8. Have the Car Professionally Inspected
Once you've taken the car for a test drive and decided you're still interested in it, you'll want to consider having a mechanic inspect it. Even if the car seemed to be in good condition to you, a professional will be able to take a more thorough look at it and pick up on things you missed. Although a standard pre-purchase inspection can be pricey, it can be well worth it to get some concrete answers on a car's condition.
If the used car you're considering is from a dealership, your inspection request might be met with some push back and protests that the car has already been inspected, but stand your ground and insist on one anyway. Some independent used car lots will label their vehicles "certified" as a vague way to convey its quality, but it often reflects nothing about the actual condition or dependability of the car.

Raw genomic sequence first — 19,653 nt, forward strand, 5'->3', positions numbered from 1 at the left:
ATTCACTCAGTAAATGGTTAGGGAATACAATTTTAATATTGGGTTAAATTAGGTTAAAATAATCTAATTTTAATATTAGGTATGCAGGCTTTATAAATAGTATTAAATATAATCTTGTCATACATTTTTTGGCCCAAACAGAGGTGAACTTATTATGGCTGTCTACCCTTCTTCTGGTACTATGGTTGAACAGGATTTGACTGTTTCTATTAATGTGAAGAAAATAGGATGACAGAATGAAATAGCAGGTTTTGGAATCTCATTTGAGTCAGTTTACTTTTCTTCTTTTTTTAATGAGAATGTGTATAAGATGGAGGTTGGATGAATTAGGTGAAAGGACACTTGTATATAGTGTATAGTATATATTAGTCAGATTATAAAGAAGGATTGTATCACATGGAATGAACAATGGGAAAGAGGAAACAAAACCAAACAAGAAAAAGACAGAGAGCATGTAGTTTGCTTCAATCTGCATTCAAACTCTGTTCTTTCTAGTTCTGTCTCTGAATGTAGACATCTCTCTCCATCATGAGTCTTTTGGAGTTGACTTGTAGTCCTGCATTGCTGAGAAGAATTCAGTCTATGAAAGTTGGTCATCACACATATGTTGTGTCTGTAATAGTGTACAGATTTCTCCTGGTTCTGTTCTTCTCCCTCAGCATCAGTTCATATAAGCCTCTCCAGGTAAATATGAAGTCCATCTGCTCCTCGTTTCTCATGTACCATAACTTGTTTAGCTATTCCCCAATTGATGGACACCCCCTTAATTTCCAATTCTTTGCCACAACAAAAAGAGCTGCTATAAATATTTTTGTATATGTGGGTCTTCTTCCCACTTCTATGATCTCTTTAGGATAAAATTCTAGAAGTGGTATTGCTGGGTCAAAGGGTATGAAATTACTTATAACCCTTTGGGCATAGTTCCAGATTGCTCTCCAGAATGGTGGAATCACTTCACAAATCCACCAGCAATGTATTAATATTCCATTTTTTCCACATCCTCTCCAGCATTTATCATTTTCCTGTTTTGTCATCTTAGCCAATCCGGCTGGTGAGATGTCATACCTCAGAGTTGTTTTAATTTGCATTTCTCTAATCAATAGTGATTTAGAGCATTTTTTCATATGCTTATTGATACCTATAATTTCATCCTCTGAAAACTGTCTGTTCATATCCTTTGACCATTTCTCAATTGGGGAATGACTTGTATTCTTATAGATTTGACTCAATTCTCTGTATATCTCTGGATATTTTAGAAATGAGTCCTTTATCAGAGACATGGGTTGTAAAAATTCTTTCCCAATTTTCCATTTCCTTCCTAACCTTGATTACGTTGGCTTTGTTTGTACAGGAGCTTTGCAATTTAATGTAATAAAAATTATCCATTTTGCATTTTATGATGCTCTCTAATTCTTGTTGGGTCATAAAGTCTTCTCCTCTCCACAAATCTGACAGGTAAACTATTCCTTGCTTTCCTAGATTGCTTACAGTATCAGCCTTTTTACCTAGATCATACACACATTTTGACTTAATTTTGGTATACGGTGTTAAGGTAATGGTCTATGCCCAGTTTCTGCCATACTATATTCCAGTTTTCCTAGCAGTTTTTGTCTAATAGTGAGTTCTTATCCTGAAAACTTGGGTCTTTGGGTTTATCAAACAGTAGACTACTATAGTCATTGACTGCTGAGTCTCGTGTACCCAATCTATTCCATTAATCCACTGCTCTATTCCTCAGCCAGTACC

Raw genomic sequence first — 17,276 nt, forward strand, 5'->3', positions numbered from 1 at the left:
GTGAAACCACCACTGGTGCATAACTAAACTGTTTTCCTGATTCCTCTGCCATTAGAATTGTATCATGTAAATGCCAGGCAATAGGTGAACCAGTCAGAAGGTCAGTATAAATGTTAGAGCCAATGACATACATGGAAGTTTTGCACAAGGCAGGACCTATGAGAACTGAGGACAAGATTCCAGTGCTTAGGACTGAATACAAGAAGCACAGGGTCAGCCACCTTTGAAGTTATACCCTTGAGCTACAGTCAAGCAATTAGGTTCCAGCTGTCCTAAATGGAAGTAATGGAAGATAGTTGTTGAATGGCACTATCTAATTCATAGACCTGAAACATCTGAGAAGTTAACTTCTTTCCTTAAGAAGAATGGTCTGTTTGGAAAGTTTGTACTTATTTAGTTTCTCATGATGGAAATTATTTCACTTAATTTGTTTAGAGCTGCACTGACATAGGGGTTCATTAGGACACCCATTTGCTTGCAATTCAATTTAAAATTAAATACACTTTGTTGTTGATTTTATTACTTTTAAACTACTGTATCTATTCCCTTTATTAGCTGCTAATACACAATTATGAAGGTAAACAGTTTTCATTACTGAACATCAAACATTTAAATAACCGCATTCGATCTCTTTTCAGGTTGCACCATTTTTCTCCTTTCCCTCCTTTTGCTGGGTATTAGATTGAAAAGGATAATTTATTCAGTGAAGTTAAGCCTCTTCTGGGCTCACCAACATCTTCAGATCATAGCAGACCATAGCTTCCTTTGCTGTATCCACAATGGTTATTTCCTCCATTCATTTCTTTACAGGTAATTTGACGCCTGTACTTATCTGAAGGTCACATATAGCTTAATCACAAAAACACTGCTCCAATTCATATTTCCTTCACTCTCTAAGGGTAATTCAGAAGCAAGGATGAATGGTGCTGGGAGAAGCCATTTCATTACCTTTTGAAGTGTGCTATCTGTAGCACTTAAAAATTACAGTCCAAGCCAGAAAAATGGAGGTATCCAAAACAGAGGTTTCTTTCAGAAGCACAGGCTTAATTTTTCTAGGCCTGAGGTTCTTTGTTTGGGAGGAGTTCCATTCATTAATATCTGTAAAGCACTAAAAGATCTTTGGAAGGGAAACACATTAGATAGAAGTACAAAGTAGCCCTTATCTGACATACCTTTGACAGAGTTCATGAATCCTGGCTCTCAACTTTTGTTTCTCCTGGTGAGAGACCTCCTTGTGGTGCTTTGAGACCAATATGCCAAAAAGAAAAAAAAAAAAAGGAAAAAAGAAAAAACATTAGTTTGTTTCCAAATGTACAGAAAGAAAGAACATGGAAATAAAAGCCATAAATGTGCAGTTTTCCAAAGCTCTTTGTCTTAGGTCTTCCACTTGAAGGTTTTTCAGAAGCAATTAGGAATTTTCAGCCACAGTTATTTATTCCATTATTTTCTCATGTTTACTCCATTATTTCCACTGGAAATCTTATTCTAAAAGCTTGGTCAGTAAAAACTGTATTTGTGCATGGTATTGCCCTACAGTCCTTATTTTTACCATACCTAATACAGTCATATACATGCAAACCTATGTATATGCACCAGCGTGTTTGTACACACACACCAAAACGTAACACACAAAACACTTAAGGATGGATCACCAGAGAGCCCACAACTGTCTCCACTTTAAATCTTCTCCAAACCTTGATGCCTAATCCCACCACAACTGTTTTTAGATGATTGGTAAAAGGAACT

Seeing "certified" in the window of a used vehicle on a new car lot signifies it's a CPO, which means it's part of the dealership's certified pre-owned program. Vehicles in these types of programs have already been professionally inspected and come with an extended factory warranty. Purchasing a CPO is the one time you can skip an inspection with your mechanic.
9. Try Negotiating a Price
After a used car passes your checklist, test drive and professional inspection, you can start to talk about price. Lots of people shy away from negotiating, but it doesn't have to be a stressful experience. Doing your research beforehand and being prepared when going into negotiations will put you at ease and give you the confidence boost you need.